The 29-year-old has featured in 25 Tests, 42 ODIs and 27 T20Is, apart from representing his IPL side Royal Challengers Bangalore, since the beginning of 2016.
Keeping India’s tour of England and Australia later this year in mind, the selection panel had decided to give Kohli rest for the ongoing Nidahas Trophy being played between India, Sri Lanka and Bangladesh.
“Physically, I had a few niggles, I am just getting over those. The workload has started to disagree with me a little bit. I have to be very careful about how I go forward with my body, my mind, my cricket,” Kohli said at a promotional event in Mumbai.
Kohli said breaks are very important as they allow him to remain fresh for major assignments.
“Times like these are very important going ahead. I am totally enjoying it. My body really needed this. Although I am keeping a track of the games, I do not watch matches right now and feel like I want to be on the field because I have started to listen to my body.
“And when I am done with this period, obviously in the IPL I will be coming out fresh. I will be mentally in a better place on the field. I have been on the road for a long, long time. I have hardly missed any games. You need to pay respect to your body as well at times and this phase is very important to me,” Kohli added.
The visitors staged a 215-run chase to defeat hosts Sri Lanka in their second match of the tournament, rebounding from a loss in their opener against India.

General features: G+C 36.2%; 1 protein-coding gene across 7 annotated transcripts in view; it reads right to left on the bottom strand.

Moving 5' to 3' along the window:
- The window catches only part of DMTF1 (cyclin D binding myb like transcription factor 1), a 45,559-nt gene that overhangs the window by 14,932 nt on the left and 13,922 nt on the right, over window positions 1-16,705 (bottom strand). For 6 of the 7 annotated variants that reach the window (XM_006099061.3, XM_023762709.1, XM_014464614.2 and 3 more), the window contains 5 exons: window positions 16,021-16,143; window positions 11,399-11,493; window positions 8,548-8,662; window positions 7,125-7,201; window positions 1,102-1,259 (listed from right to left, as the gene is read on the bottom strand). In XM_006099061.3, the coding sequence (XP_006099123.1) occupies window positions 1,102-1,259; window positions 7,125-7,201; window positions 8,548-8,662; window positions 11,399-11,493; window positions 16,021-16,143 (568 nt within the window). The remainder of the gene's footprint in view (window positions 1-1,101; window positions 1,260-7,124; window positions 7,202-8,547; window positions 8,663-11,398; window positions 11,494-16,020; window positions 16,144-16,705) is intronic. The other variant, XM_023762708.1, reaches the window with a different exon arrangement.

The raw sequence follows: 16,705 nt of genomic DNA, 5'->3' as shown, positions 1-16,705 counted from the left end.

Bangladesh, 10th in the world T20 rankings behind Afghanistan, will be in strong contention for the tri-series final if they beat table-toppers India on Wednesday.
Mahmudullah, who was named captain after Shakib Al Hasan was ruled out of the tri-series due to injury, said the minnows entered the series wanting “to create a Bangladesh brand of cricket”.
“I think the skills are there. We need to be smart to take that calculated risk,” he told reporters in Colombo, saying his side had to compensate for its lack of power hitters.
“Taking on a particular bowler who we think can be targeted, these sort of things we need to apply when we are playing. These things will give us that Bangladesh brand of T20 cricket.”
The Tigers have beaten top sides in Test and one-day internationals, but struggled to find consistency in the shortest format of the sport, having lost nine of their last 11 T20s.
Mahmudullah urged his bowlers to learn from their Indian counterparts, who have utilised the batting-friendly conditions at the R. Premadasa Stadium in Colombo.
Spinners Yuzvendra Chahal and Washington Sundar have also chipped in with disciplined bowling and crucial strikes.
Bangladesh’s left-arm quick Mustafizur Rahman has picked up five wickets in two matches but leaked close to 10 runs an over.
Mahmudullah backed his strike paceman to come good in the remaining matches in conditions he believes are tough for bowlers.
“I think he is a great bowler for our team, he has been doing really well. It’s just the wicket that suits the batsman most,” said Mahmudullah.
“Mustafiz is in great shape and is our strike bowler and I will always back him up.”
Bangladesh have never won a T20 tournament since they started playing the format in 2006.